Shopping Cart

Why your pelvis is not out of place

Posted by Nicholas Dang on
Why your pelvis is not out of place

If you’ve seen a physiotherapist, chiropractor or osteopath, they might’ve assessed your sacroiliac joints, like this:


After testing, they might’ve diagnosed you with sacroiliac joint dysfunction and purported that your pelvis is unstable, out of place, or moving incorrectly.

Here’s why you shouldn’t listen to them…

Sacroiliac joint dysfunction is a common diagnosis made by some clinicians, often with their hands. This ‘dysfunction’ usually refers to abnormal movement of one or both of the two sacroiliac joints that link the lower spine to the pelvis.

Abnormal movement of the sacroiliac joint (SIJ) is frequently blamed for low back pain and buttock pain. However, the biological plausibility of this idea has been challenged for more than a decade.

Contrary to what you might’ve read or heard, the SIJ is an inherently stable structure.1

The SIJ typically only moves a minute amount.

How little?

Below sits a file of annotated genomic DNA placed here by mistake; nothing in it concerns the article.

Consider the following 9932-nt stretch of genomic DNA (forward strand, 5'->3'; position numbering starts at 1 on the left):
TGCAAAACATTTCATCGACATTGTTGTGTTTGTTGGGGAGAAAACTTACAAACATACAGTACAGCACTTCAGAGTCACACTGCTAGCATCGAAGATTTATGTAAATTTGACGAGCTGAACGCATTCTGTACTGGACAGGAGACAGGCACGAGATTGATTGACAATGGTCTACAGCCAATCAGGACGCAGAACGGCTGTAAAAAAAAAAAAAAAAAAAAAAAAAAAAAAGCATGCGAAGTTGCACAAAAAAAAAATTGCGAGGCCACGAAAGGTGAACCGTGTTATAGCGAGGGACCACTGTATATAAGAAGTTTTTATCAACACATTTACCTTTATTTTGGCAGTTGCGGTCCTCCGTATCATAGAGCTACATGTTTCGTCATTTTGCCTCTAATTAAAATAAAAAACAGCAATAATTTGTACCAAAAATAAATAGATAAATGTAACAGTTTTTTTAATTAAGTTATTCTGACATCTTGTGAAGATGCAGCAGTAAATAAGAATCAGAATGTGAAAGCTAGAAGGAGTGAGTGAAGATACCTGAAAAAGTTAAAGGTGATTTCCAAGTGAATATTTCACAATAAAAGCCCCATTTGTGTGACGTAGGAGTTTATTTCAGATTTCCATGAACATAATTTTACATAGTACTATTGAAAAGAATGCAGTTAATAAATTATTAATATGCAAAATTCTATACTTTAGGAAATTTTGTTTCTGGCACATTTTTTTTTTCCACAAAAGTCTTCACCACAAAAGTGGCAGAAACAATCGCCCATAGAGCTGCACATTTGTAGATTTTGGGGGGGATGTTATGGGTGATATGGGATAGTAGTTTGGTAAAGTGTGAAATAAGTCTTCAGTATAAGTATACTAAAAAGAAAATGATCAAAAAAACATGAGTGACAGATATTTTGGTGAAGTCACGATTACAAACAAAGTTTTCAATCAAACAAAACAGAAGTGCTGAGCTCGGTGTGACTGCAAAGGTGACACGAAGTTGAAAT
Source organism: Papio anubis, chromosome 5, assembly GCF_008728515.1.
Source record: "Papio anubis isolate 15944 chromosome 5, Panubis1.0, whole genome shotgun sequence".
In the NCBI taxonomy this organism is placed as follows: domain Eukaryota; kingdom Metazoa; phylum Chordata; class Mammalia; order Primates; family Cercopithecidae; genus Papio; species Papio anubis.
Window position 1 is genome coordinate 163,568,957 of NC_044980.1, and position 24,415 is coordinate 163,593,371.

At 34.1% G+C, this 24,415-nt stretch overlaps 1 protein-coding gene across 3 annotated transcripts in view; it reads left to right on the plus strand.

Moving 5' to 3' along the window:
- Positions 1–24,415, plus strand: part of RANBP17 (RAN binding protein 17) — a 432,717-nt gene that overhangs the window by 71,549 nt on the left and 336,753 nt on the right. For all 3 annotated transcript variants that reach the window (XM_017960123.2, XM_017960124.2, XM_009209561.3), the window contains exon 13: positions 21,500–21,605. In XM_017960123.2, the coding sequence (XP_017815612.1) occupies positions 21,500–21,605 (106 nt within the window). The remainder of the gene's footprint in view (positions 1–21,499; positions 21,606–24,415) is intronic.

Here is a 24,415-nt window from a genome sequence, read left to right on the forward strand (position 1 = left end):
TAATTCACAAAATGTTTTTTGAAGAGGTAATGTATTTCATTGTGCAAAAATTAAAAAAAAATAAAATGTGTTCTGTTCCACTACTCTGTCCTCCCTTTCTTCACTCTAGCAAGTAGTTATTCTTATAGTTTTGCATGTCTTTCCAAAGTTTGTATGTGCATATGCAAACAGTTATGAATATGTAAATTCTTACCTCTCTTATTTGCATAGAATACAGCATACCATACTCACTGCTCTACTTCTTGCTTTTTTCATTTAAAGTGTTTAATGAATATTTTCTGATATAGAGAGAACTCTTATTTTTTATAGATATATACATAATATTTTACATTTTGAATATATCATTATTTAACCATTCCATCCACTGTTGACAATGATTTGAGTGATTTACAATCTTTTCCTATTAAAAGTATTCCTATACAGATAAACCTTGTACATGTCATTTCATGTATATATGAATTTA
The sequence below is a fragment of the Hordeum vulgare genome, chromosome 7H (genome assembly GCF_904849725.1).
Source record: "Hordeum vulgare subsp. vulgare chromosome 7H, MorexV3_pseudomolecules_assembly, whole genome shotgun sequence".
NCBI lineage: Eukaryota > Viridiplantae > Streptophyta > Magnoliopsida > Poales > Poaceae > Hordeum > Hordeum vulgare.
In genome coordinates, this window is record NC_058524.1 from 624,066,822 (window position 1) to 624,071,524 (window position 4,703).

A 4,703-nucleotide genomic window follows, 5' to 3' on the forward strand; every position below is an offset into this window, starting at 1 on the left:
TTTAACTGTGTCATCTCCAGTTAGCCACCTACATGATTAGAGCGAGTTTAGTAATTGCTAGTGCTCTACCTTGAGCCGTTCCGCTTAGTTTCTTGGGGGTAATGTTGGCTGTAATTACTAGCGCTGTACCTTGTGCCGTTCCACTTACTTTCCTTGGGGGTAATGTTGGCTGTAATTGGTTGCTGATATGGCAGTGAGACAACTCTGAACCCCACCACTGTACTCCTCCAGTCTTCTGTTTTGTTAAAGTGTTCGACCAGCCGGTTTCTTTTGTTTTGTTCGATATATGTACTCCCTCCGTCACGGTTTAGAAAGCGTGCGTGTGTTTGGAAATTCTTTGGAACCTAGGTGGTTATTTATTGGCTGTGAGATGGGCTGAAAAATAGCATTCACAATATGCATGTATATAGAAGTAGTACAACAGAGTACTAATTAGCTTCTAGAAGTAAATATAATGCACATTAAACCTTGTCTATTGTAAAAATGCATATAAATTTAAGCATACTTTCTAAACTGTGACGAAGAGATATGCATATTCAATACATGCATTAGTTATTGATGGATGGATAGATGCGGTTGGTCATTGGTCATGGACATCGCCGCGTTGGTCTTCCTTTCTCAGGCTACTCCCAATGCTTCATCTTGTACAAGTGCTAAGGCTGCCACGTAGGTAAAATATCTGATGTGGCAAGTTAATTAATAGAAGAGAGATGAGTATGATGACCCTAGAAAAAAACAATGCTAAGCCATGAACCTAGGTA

SIJ movements are so small that detecting them with your hands is virtually impossible. To do so with accuracy and reliability, you need to use radiostereometric analysis (X-rays).2,3 In some studies of people with persistent SIJ pain, it’s been shown that the SIJ only moves 1° or less on average.3,4

You can’t accurately measure SIJ movement with your hands, even if your clinician thinks that they can. Clinical tests to assess this movement are unsupported by contemporary evidence.5,6

The SIJ doesn’t even move more in people with SIJ ‘dysfunction’. People with and without SIJ pain both have very small SIJ movement.1

Pain is multidimensional and is more related to tissue sensitivity rather than tissue damage or joint dysfunction.

TL;DR: Your pelvis doesn’t go out of place that easily. Be sceptical of anyone who claims otherwise.



  1. Goode et al. (2008) (PMID: 19119382)
  2. Kibsgård et al. (2012) (PMID: 22695864)
  3. Sturesson et al. (2000) (PMID: 10685486)
  4. Kibsgård et al. (2017) (PMID: 28582642)
  5. Klerx et al. (2020) (PMID: 31744776)
  6. Alexander et al. (2020) – The validity of lumbo-pelvic landmark palpation by manual practitioners: A systematic review
  7. Image from Hungerford et al. (2007) (PMID: 17472953)
  8. Image from

Older Post Newer Post